Tropical Storm Humberto Brings Heavy Rain to Hurricane Dorian-Ravaged BahamasTropical Storm Dorian is hitting the Bahamas just days after Category 5 storm Hurricane Dorian. Here's what to know about its path.



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Another storm is threatening to hit the Bahamas and Florida with tropical storm-force winds and heavy rain

Another storm is threatening to hit the Bahamas and Florida with tropical storm-force winds and heavy rainA tropical cyclone is headed for the Bahamas and Florida, tracing a similar pattern that Hurricane Dorian just took.



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Land crabs infest Florida man's house after heavy rainfall

Land crabs infest Florida man's house after heavy rainfallA man in Florida recently received hundreds of crabs as unexpected house guests.Heavy rain fall in south Florida forced hundreds of land crabs, which burrow underground, out of their holes and into the property of Dan Skowronski, a resident of of Port St Lucie. In a video shared to Facebook, the Florida man witnessed the home invasion with a surprising calm.“They must have got rained out of their holes,” he said while filming the crabs, which were scurrying all over his house and property. “All land crabs. Their homes got wiped out by the rain, and they’re all over.”“They’re more scared of me than I am of them,” he said, adding that “sometimes it happens once a year”.Florida saw heavy rainfall as Hurricane Barry geared up in the Gulf Coast throughout last week, before making landfall in Louisiana on Saturday. The storm left heavy flooding throughout New Orleans, but was downgraded to a tropical storm upon hitting the city, and did less damage than anticipated. Still, much of the city experienced rampant flooding, which is expected to continue and spread this week.In the Florida panhandle, far north above the crab invasion, the storm stirred up a mass influx of jellyfish, washing up on the sand as the water picked up into dangerous riptides. Public beaches were closed to swimmers while the fish and waves persisted.WPTV reports that the crabs in South Florida were gone by Friday.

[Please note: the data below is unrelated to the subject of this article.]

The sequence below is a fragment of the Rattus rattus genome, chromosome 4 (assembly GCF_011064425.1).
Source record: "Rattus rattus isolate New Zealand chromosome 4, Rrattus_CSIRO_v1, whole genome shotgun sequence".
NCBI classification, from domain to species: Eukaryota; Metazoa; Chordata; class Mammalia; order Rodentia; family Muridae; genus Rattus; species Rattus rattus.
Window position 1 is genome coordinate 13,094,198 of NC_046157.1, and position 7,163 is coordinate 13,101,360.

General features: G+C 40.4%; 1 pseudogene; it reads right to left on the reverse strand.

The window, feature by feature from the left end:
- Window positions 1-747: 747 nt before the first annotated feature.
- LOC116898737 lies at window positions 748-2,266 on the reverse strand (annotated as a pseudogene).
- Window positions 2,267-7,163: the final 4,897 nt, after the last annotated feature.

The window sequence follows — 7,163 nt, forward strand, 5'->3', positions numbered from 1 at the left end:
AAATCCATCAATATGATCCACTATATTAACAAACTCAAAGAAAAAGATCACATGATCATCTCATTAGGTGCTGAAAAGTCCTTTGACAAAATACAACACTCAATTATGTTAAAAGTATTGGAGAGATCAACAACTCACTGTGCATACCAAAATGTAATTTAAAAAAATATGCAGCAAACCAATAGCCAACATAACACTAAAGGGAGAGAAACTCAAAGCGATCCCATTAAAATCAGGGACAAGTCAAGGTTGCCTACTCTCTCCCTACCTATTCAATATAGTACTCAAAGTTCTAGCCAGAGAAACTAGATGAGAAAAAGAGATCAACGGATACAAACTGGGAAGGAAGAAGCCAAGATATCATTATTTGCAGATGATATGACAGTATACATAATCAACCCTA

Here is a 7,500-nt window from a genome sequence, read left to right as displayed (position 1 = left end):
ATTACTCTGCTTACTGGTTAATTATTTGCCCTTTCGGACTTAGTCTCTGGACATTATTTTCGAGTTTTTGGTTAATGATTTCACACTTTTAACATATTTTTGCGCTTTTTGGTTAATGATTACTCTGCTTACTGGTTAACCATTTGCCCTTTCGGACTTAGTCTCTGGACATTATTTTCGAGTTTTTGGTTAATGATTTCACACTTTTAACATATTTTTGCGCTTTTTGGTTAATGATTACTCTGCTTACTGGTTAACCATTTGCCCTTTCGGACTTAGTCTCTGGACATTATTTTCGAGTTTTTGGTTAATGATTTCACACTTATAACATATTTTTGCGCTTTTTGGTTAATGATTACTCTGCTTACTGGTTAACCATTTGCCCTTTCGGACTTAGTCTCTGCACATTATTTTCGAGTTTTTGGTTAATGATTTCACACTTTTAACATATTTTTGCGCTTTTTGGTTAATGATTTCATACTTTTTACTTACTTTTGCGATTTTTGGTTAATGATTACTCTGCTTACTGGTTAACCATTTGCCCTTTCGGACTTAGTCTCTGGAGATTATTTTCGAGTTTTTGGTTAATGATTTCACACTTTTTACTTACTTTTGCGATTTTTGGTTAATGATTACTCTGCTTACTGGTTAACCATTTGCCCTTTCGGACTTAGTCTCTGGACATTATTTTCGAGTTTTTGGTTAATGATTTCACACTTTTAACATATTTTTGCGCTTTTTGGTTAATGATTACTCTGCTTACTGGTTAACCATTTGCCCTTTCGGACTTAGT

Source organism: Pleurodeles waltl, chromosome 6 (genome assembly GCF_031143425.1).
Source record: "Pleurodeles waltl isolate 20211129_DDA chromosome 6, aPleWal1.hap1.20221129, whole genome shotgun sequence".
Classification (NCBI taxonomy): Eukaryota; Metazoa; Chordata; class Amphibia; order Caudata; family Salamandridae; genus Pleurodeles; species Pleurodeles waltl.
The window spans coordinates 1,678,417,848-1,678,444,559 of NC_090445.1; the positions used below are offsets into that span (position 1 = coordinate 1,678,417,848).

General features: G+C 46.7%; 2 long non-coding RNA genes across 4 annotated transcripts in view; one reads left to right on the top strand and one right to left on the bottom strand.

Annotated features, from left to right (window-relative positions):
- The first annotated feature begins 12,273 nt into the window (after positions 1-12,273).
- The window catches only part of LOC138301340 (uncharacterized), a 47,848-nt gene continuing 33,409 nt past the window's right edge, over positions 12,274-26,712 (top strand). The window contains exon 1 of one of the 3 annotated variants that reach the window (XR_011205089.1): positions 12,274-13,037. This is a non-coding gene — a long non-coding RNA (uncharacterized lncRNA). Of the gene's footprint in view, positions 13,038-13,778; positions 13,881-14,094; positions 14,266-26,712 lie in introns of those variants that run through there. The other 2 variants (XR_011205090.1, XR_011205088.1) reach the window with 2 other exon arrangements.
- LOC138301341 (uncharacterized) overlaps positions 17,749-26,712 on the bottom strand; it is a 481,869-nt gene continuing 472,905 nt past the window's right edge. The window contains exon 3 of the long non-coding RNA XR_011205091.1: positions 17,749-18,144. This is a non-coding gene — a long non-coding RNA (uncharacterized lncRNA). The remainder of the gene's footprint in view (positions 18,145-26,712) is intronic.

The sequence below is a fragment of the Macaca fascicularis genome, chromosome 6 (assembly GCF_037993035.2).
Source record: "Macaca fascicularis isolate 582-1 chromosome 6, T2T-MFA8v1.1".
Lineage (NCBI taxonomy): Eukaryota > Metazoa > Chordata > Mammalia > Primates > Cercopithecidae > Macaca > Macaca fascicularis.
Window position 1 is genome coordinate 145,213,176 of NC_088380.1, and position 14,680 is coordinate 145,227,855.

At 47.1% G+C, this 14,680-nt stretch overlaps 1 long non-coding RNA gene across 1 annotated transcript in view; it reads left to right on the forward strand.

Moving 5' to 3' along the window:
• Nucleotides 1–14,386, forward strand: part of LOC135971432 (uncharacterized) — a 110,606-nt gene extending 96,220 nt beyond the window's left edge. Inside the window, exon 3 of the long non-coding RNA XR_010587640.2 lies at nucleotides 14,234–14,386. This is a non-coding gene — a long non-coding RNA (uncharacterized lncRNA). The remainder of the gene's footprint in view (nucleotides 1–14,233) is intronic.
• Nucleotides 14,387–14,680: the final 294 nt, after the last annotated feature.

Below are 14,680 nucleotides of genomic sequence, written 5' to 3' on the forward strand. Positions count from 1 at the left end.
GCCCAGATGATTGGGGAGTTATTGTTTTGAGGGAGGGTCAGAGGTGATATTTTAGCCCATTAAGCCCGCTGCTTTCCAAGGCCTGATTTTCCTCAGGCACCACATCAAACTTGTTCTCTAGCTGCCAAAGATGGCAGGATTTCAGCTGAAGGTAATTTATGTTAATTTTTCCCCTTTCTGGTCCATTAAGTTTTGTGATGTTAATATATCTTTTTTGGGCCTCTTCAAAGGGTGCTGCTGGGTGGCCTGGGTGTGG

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Heavy rain leaves scores dead in Nepal, India, Bangladesh

Heavy rain leaves scores dead in Nepal, India, BangladeshFlooding and landslides triggered by heavy rainfall have killed at least 50 people in Nepal in the past few days, with more deaths reported across the border in India and Bangladesh, officials said Sunday. At least 30 other people were missing in Nepal, either swept away by swollen rivers or buried by mudslides since monsoon rains began pounding the region on Friday, Nepal’s National Emergency Operation Center said.